Use of green plants for treatment of mine and industrial sewage

News, 24 December 2021

At present, one of the research areas of the Sector of Neutron Activation Analysis and Applied Research of the Frank Laboratory of Neutron Physics (SNAA&AR of FLNP) is a phytoremediation method. A SNAA&AR researcher Aneta Svozilikova Krakovska speaks about the essence of this method and the results obtained with this method in FLNP.

The phytoremediation method uses green plants to remove pollutants from environmental objects. This method is used for the treatment of soil, sediments, sludge, or water. Contaminants that can be removed in this way include, for example, heavy metals, radionuclides, dyes, pesticides, or even drugs. The aim of this method conducted at the SNAA&AR FLNP is to assess the possibility of using the method to purify industrial wastewater containing heavy metals, as well as to choose optimal conditions for the experiment.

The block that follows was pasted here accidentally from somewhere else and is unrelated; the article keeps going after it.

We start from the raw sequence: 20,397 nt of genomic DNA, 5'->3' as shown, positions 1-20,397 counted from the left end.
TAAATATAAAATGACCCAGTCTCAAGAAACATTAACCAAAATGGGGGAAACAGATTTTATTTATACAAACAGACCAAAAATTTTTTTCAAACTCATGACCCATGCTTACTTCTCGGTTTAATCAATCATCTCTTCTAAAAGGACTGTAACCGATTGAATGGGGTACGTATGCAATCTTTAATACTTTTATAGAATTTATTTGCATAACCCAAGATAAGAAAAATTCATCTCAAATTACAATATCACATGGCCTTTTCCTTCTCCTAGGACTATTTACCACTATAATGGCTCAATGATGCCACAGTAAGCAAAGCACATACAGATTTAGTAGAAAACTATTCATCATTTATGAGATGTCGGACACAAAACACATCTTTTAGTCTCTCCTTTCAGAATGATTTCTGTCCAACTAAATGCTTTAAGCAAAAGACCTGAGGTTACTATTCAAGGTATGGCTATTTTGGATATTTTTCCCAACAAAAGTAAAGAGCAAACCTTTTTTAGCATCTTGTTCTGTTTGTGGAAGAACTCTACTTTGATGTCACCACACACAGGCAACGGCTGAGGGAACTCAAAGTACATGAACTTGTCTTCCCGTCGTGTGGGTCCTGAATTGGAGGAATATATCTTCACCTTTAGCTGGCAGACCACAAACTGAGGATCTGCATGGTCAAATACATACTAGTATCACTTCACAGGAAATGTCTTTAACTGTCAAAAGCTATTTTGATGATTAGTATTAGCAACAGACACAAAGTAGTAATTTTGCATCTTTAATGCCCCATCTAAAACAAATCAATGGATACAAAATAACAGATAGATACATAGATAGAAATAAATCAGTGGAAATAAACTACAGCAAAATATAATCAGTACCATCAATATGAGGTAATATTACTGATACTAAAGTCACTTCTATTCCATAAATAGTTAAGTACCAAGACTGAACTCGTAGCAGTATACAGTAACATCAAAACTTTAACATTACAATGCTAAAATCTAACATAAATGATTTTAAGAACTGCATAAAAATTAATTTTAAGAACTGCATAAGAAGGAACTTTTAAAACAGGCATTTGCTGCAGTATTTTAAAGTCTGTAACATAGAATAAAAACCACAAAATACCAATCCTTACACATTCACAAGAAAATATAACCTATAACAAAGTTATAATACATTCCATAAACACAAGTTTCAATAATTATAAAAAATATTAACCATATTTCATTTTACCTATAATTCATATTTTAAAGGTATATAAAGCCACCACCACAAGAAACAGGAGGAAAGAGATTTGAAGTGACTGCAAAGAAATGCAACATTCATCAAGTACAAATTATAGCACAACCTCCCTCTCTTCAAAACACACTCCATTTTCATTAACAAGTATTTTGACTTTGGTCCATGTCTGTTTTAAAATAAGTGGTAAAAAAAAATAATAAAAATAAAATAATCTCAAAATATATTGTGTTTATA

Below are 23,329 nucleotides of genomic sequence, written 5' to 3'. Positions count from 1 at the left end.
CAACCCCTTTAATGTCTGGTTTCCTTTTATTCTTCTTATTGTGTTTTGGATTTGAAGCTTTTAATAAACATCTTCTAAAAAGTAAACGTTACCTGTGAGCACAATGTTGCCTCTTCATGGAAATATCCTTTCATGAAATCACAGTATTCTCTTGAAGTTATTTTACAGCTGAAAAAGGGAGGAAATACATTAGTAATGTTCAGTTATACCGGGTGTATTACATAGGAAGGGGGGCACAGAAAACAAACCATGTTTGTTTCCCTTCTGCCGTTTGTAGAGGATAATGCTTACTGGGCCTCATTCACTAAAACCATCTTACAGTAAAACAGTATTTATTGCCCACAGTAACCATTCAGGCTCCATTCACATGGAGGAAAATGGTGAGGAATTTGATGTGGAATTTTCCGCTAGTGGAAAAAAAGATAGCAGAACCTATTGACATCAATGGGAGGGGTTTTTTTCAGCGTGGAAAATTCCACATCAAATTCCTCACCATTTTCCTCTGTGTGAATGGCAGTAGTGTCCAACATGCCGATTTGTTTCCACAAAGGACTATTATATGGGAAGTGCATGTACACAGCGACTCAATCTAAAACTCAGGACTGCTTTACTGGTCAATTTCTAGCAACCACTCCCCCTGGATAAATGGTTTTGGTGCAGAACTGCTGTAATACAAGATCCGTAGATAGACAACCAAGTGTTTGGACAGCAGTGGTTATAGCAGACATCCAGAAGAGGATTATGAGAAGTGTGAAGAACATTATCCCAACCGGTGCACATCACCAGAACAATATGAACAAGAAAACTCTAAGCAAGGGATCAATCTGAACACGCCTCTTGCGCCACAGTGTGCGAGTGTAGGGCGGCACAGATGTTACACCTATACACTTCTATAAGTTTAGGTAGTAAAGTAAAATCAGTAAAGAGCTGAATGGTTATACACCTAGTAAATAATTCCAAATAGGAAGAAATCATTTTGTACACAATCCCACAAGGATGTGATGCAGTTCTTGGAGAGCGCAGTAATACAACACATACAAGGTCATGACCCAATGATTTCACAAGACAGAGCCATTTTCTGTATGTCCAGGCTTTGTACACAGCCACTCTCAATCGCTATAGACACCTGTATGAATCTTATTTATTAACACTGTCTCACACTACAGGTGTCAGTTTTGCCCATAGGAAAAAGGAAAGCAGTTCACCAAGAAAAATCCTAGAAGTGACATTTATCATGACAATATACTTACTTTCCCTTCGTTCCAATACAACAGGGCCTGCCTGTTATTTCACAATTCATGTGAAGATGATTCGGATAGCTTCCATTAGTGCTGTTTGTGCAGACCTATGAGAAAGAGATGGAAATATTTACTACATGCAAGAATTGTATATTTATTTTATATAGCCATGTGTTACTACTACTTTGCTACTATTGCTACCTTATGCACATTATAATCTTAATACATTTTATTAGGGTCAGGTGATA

Two experiments were carried out. Firstly, industrial Zn-laden wastewater was used. To assess the efficiency of extraction, Typha gracilis and Phragmites communis were planted in two kinds of substrates. Half of the samples were planted in the combination of quartz sand and gravel. The second half of the samples grew in the ceramsite sand. The regular sampling of water (once per week) indicated a very quick removal of zinc ions from zinc-containing wastewater.